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Second Wave of U.S. Shale Revolution Is Coming, Says IEA

The Wall Street Journal

The U.S. is set to become a net petroleum exporter in two years, according to the International Energy Agency

LONDON—The U.S. is on track to become a net petroleum exporter by 2021 and will soon after surpass Russia and rival Saudi Arabia, currently the world’s largest oil exporter, the International Energy Agency said Monday.

The U.S. is expected to double its gross crude oil exports to 4.2 million barrels a day by 2024, while total exports of crude and refined products should reach 9 million barrels a day, the IEA said in its annual five-year oil outlook report.

U.S. crude production, driven by relentless growth in shale oil, is expected to account for 70% of the total increase in global production capacity over the next five years, the agency added. The report also said the U.S. should account for 75% of the expansion in liquefied natural gas trade.

“The second wave of the U.S. shale revolution is coming,” said IEA Executive Director Fatih Birol. “This will shake up international oil and gas trade flows, with profound implications for the geopolitics of energy.”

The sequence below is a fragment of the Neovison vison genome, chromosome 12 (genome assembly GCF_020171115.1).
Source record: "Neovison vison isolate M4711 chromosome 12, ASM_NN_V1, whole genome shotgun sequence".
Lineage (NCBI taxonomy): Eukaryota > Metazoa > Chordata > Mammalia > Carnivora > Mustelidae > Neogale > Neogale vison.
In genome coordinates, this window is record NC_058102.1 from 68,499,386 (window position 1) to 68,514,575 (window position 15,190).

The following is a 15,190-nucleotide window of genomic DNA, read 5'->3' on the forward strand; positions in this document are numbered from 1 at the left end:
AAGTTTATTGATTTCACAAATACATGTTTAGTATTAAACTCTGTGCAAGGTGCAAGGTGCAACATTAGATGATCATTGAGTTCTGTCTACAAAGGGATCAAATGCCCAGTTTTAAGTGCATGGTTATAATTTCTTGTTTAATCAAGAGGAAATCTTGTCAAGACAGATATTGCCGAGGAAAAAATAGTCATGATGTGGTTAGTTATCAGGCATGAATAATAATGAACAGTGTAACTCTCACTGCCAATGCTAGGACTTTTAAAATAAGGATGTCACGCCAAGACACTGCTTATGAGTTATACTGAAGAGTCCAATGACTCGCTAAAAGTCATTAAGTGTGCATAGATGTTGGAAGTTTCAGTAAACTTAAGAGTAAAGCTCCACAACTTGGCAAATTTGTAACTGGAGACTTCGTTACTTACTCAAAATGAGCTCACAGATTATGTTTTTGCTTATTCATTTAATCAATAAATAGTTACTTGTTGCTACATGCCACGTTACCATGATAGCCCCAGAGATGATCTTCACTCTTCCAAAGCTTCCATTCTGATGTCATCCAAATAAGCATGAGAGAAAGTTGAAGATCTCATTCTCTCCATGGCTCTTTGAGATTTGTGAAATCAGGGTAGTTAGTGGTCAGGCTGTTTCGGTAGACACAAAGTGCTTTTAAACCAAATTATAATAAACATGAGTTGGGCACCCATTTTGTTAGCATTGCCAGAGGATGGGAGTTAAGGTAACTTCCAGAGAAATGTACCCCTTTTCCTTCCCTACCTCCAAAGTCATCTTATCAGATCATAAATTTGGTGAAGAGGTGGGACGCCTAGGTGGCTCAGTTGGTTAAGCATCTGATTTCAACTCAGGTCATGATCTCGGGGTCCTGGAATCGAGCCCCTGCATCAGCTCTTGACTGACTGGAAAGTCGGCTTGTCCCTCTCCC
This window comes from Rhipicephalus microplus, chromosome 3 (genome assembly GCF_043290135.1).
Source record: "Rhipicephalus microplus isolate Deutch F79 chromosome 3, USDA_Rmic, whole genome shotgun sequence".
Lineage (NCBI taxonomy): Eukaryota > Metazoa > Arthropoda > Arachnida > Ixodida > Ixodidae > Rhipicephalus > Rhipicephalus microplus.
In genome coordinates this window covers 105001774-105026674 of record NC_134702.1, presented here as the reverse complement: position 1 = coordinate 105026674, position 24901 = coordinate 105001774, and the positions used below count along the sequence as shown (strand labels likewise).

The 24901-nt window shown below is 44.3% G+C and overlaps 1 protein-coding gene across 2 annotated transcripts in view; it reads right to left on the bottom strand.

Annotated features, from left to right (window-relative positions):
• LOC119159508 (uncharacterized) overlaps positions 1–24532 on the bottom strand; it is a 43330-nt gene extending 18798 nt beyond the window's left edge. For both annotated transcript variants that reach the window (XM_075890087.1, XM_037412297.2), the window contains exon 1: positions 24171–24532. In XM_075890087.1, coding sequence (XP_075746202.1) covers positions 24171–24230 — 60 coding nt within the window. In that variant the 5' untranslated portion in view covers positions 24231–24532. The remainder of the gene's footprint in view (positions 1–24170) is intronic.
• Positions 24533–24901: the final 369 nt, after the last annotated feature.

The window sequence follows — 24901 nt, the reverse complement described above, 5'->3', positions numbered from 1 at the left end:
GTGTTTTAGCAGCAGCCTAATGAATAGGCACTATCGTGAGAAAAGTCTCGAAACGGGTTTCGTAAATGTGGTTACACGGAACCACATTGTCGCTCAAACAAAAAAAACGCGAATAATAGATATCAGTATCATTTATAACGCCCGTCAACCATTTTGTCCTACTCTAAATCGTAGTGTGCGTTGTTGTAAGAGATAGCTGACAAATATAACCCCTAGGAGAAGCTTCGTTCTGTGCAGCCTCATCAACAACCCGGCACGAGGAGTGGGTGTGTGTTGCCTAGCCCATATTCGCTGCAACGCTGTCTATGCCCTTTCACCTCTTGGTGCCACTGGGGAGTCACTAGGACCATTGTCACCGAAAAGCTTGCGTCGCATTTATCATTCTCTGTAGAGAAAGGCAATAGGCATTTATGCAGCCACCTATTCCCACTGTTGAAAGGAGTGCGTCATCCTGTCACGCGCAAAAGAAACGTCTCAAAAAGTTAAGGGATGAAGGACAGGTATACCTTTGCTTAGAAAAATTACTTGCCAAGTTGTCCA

The use of hydraulic fracturing in the U.S. to drill for oil in shale rock, a process known as fracking, has dramatically reshaped the global oil industry over the past decade. It has allowed the U.S. to rival traditional producers like Russia and Saudi Arabia—the de facto head of the Organization of the Petroleum Exporting Countries—for market share.

Shale was largely behind the glut of American oil that flooded the market more than four years ago, leading oil prices to fall to $30 a barrel from more than a $100 a barrel in late 2014.

U.S. shale production in 2018 grew faster than it did during the boom years of 2011 to 2014, the IEA said last year.

The U.S. last year surpassed Russia and Saudi Arabia to become the world’s largest producer of crude oil, with output currently hovering around 12 million barrels a day.

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